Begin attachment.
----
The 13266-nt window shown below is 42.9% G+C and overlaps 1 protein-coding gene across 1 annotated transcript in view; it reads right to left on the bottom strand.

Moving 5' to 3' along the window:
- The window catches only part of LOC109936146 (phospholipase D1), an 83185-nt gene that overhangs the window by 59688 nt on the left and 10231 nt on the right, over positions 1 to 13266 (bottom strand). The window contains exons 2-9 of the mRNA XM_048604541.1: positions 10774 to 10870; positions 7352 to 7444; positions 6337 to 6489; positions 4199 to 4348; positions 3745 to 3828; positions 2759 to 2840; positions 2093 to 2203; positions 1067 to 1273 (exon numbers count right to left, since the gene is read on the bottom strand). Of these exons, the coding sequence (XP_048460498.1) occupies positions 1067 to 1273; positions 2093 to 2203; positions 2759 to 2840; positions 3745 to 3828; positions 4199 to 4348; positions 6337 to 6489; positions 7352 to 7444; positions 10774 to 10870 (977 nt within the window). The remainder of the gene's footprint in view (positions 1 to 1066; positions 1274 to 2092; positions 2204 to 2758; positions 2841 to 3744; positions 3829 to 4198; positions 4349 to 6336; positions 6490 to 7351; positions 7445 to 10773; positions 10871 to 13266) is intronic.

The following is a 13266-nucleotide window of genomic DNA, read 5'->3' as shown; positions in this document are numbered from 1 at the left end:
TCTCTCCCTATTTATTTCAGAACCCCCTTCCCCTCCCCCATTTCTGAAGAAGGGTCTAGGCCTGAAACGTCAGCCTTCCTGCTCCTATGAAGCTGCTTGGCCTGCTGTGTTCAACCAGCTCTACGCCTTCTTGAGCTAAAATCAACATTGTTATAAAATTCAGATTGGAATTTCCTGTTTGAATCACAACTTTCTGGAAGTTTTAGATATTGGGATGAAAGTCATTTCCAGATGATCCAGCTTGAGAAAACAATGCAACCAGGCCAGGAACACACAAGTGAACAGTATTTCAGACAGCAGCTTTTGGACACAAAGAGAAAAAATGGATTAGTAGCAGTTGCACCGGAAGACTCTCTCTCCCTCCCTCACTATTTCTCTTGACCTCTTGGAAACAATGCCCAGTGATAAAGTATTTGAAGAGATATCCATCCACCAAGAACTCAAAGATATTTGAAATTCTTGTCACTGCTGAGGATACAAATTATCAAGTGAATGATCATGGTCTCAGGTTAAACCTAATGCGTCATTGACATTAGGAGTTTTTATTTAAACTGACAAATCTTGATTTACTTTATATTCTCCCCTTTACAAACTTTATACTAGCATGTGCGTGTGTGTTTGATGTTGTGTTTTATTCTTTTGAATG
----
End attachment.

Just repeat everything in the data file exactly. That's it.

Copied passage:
The 13266-nt window shown below is 42.9% G+C and overlaps 1 protein-coding gene across 1 annotated transcript in view; it reads right to left on the bottom strand.

Moving 5' to 3' along the window:
- The window catches only part of LOC109936146 (phospholipase D1), an 83185-nt gene that overhangs the window by 59688 nt on the left and 10231 nt on the right, over positions 1 to 13266 (bottom strand). The window contains exons 2-9 of the mRNA XM_048604541.1: positions 10774 to 10870; positions 7352 to 7444; positions 6337 to 6489; positions 4199 to 4348; positions 3745 to 3828; positions 2759 to 2840; positions 2093 to 2203; positions 1067 to 1273 (exon numbers count right to left, since the gene is read on the bottom strand). Of these exons, the coding sequence (XP_048460498.1) occupies positions 1067 to 1273; positions 2093 to 2203; positions 2759 to 2840; positions 3745 to 3828; positions 4199 to 4348; positions 6337 to 6489; positions 7352 to 7444; positions 10774 to 10870 (977 nt within the window). The remainder of the gene's footprint in view (positions 1 to 1066; positions 1274 to 2092; positions 2204 to 2758; positions 2841 to 3744; positions 3829 to 4198; positions 4349 to 6336; positions 6490 to 7351; positions 7445 to 10773; positions 10871 to 13266) is intronic.

The following is a 13266-nucleotide window of genomic DNA, read 5'->3' as shown; positions in this document are numbered from 1 at the left end:
TCTCTCCCTATTTATTTCAGAACCCCCTTCCCCTCCCCCATTTCTGAAGAAGGGTCTAGGCCTGAAACGTCAGCCTTCCTGCTCCTATGAAGCTGCTTGGCCTGCTGTGTTCAACCAGCTCTACGCCTTCTTGAGCTAAAATCAACATTGTTATAAAATTCAGATTGGAATTTCCTGTTTGAATCACAACTTTCTGGAAGTTTTAGATATTGGGATGAAAGTCATTTCCAGATGATCCAGCTTGAGAAAACAATGCAACCAGGCCAGGAACACACAAGTGAACAGTATTTCAGACAGCAGCTTTTGGACACAAAGAGAAAAAATGGATTAGTAGCAGTTGCACCGGAAGACTCTCTCTCCCTCCCTCACTATTTCTCTTGACCTCTTGGAAACAATGCCCAGTGATAAAGTATTTGAAGAGATATCCATCCACCAAGAACTCAAAGATATTTGAAATTCTTGTCACTGCTGAGGATACAAATTATCAAGTGAATGATCATGGTCTCAGGTTAAACCTAATGCGTCATTGACATTAGGAGTTTTTATTTAAACTGACAAATCTTGATTTACTTTATATTCTCCCCTTTACAAACTTTATACTAGCATGTGCGTGTGTGTTTGATGTTGTGTTTTATTCTTTTGAATG